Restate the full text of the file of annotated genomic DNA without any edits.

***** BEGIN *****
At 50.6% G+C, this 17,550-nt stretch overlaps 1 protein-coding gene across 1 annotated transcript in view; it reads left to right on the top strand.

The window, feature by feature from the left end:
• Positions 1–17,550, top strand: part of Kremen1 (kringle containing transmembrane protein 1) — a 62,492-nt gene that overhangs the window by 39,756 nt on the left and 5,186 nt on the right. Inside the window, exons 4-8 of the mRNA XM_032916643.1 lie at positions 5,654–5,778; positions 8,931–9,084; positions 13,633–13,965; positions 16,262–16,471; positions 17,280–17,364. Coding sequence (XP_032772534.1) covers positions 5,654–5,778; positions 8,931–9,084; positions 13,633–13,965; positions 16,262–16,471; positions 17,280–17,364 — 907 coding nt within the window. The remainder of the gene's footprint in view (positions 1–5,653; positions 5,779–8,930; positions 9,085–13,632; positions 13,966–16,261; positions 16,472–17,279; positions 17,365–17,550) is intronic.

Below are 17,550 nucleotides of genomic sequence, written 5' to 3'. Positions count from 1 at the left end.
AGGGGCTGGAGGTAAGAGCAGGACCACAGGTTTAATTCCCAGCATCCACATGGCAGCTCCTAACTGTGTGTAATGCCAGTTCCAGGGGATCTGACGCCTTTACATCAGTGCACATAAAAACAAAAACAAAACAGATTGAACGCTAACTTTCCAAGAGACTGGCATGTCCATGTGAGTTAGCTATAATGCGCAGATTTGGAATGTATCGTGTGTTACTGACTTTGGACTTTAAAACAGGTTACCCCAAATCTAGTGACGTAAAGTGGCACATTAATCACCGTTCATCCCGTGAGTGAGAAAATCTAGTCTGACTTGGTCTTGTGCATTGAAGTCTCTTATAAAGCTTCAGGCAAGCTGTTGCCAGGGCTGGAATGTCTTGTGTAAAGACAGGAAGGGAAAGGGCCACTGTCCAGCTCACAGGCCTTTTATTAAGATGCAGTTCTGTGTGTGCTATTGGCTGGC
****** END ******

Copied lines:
At 50.6% G+C, this 17,550-nt stretch overlaps 1 protein-coding gene across 1 annotated transcript in view; it reads left to right on the top strand.

The window, feature by feature from the left end:
• Positions 1–17,550, top strand: part of Kremen1 (kringle containing transmembrane protein 1) — a 62,492-nt gene that overhangs the window by 39,756 nt on the left and 5,186 nt on the right. Inside the window, exons 4-8 of the mRNA XM_032916643.1 lie at positions 5,654–5,778; positions 8,931–9,084; positions 13,633–13,965; positions 16,262–16,471; positions 17,280–17,364. Coding sequence (XP_032772534.1) covers positions 5,654–5,778; positions 8,931–9,084; positions 13,633–13,965; positions 16,262–16,471; positions 17,280–17,364 — 907 coding nt within the window. The remainder of the gene's footprint in view (positions 1–5,653; positions 5,779–8,930; positions 9,085–13,632; positions 13,966–16,261; positions 16,472–17,279; positions 17,365–17,550) is intronic.

Below are 17,550 nucleotides of genomic sequence, written 5' to 3'. Positions count from 1 at the left end.
AGGGGCTGGAGGTAAGAGCAGGACCACAGGTTTAATTCCCAGCATCCACATGGCAGCTCCTAACTGTGTGTAATGCCAGTTCCAGGGGATCTGACGCCTTTACATCAGTGCACATAAAAACAAAAACAAAACAGATTGAACGCTAACTTTCCAAGAGACTGGCATGTCCATGTGAGTTAGCTATAATGCGCAGATTTGGAATGTATCGTGTGTTACTGACTTTGGACTTTAAAACAGGTTACCCCAAATCTAGTGACGTAAAGTGGCACATTAATCACCGTTCATCCCGTGAGTGAGAAAATCTAGTCTGACTTGGTCTTGTGCATTGAAGTCTCTTATAAAGCTTCAGGCAAGCTGTTGCCAGGGCTGGAATGTCTTGTGTAAAGACAGGAAGGGAAAGGGCCACTGTCCAGCTCACAGGCCTTTTATTAAGATGCAGTTCTGTGTGTGCTATTGGCTGGC